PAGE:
Jeremiah 41:1
Now it came to pass in the seventh month, that Ishmael the son of Nethaniah the son of Elishama, of the seed royal, and the princes of the king, even ten men with him, came unto Gedaliah the son of Ahikam to Mizpah; and there they did eat bread together in Mizpah.
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(1) It came to pass in the seventh month.—It lies in the nature of the case that the visit purported to be one of courtesy and recognition. The remaining representatives of the house of David (Jeremiah 40:8) would show that they were ready to welcome the new Satrap. As the seventh month included the Feast of Tabernacles, it is not unlikely that they came as if to share in its festivities. Three months had passed since the capture of the city (Jeremiah 39:2).

Jeremiah 41:1. Now, in the seventh month — Answering partly to our September, and partly to October; two months after the taking of Jerusalem. The murder of Gedaliah gave occasion to the fasts of the seventh month, which the Jews observed after their return from captivity, Zechariah 7:5; Zechariah 8:19. Ishmael the son of Nethaniah — The same Ishmael that came to Gedaliah, Jeremiah 40:8-9, and to whom he sware protection; of the seed royal — Being of the family of David, he supposed he had a greater right to the government than Gedaliah, and therefore seems to have borne him a grudge: on which account he was the fitter instrument for the king of the Ammonites to make use of; and the princes of the king, even ten men with him — Some of the chief officers of state belonging to Zedekiah. These, undoubtedly, brought a great number of others with them in their retinue, or else they could not have made such a destruction as they did.

41:1-10 Those who hate the worshippers of God, often put on the appearance of piety, that they may the easier hurt them. As death often meets men where they least expect it, we should continually search whether we are in such a state and frame of mind, as we would wish to be found in when called to appear before our Judge. Sometimes the ransom of a man's life is his riches. But those who think to bribe death, saying, Slay us not, for we have treasures in the field, will find themselves wretchedly deceived. This melancholy history warns us, never to be secure in this world. We never can be sure of peace on this side heaven.The seventh month - Gedaliah's government lasted less than two months.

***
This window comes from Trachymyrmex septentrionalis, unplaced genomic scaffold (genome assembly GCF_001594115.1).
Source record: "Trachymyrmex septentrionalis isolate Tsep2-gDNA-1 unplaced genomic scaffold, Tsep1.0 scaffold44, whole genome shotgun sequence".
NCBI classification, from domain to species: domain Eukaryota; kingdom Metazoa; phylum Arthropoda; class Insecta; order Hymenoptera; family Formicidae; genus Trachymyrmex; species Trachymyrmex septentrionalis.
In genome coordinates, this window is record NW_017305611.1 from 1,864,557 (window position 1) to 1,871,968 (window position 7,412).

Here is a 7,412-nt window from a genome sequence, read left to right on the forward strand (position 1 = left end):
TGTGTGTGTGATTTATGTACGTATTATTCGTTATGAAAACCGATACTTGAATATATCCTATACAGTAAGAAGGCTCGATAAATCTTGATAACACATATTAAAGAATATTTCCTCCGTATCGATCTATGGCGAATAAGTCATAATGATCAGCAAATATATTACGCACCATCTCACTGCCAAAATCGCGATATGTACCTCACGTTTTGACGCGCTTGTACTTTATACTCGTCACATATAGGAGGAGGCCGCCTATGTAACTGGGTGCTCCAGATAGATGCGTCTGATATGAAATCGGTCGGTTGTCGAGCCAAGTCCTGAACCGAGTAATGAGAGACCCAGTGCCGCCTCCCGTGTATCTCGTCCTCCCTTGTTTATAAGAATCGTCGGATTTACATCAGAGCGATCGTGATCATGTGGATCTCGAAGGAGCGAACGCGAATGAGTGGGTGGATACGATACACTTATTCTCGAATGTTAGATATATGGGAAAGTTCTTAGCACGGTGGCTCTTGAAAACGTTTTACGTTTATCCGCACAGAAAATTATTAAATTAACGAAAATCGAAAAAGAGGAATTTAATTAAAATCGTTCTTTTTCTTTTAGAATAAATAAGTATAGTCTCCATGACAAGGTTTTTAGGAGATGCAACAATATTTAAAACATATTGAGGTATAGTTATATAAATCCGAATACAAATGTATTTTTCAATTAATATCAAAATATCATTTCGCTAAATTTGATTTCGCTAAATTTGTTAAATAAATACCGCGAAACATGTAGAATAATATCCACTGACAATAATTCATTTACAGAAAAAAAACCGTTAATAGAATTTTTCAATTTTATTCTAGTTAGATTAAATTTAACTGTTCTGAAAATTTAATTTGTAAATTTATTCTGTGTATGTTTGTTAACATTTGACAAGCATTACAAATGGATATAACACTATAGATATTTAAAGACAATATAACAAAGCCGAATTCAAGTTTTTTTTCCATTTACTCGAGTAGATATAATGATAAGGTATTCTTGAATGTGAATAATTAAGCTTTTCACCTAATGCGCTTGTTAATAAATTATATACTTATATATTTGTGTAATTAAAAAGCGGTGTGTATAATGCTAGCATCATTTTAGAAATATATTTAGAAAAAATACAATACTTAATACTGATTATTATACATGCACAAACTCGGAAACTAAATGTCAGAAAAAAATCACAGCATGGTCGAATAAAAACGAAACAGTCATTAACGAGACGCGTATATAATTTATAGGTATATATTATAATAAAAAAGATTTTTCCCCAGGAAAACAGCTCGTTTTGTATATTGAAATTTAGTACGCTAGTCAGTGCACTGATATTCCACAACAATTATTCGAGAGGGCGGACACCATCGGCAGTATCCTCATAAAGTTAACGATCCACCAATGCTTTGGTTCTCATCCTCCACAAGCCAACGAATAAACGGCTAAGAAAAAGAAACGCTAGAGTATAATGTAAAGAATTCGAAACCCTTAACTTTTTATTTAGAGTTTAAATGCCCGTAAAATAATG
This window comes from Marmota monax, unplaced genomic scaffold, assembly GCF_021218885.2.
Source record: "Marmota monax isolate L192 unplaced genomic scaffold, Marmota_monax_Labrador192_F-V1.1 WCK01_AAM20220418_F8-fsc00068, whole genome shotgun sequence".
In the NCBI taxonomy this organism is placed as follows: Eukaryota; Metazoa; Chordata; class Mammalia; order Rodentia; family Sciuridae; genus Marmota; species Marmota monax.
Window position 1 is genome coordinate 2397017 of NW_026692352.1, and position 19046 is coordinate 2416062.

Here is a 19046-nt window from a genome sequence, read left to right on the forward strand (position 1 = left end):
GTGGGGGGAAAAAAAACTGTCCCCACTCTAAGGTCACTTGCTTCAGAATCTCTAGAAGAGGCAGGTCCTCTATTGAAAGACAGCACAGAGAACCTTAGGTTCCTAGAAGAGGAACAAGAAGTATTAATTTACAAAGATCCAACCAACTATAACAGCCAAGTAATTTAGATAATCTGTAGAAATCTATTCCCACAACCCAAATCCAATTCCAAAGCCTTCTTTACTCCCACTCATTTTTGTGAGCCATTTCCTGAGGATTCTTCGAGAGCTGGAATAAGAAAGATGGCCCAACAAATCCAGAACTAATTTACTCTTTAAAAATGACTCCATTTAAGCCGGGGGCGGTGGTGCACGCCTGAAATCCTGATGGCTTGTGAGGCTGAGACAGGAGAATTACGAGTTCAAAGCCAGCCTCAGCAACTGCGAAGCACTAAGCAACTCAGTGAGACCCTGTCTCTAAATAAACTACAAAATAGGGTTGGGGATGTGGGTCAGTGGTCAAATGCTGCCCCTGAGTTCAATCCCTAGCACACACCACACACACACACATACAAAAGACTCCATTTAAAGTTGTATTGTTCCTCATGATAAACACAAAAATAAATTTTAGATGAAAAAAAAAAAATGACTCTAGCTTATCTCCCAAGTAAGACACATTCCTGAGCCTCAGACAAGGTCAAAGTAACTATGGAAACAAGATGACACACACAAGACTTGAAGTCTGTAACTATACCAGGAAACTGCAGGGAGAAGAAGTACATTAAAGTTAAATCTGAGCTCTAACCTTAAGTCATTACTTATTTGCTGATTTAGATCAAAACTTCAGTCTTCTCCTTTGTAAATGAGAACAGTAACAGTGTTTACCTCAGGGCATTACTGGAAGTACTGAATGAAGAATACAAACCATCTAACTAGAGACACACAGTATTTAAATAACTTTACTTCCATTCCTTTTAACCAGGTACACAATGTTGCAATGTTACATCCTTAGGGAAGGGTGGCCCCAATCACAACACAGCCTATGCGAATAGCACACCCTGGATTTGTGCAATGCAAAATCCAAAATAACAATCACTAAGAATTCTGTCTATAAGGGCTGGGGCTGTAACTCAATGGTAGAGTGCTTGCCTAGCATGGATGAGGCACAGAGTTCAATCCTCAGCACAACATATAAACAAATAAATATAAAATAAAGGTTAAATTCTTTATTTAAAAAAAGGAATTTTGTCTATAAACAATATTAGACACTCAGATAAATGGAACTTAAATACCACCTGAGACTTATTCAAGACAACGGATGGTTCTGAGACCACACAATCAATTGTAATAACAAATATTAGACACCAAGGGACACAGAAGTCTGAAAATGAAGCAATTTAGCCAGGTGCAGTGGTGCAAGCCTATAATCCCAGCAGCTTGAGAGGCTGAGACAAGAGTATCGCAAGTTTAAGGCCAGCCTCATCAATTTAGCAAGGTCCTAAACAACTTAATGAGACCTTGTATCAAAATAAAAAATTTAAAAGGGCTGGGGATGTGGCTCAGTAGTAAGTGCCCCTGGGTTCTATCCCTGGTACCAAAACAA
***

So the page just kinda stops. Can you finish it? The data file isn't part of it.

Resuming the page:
Even - Rather, and. Ishmael was descended probably from Elishama the son of David 2 Samuel 5:16. Ten grandees each with his retinue would have aroused suspicion, but the smallness of Ishmael's following put Gedaliah completely off his guard.


Jer 41:1-18. Ishmael Murders Gedaliah and Others, Then Flees to the Ammonites. Johanan Pursues Him, Recovers the Captives, and Purposes to Flee to Egypt for Fear of the Chaldeans.

1. seventh month—the second month after the burning of the city (Jer 52:12, 13).

and the princes—not the nominative. And the princes came, for the "princes" are not mentioned either in Jer 41:2 or in 2Ki 25:25: but, "Ishmael being of the seed royal and of the princes of the king" [Maurer]. But the ten men were the "princes of the king"; thus Maurer's objection has no weight: so English Version.

eat bread together—Ishmael murdered Gedaliah, by whom he was hospitably received, in violation of the sacred right of hospitality (Ps 41:9).Ishmael, under a color of friendship, killeth Gedaliah and others, both Jews and Chaldeans, Jeremiah 41:1-9. He purposeth to carry the residue captive to the Ammonites, but they are rescued from him by Johanan, who intendeth to flee into Egypt, Jeremiah 41:10-18.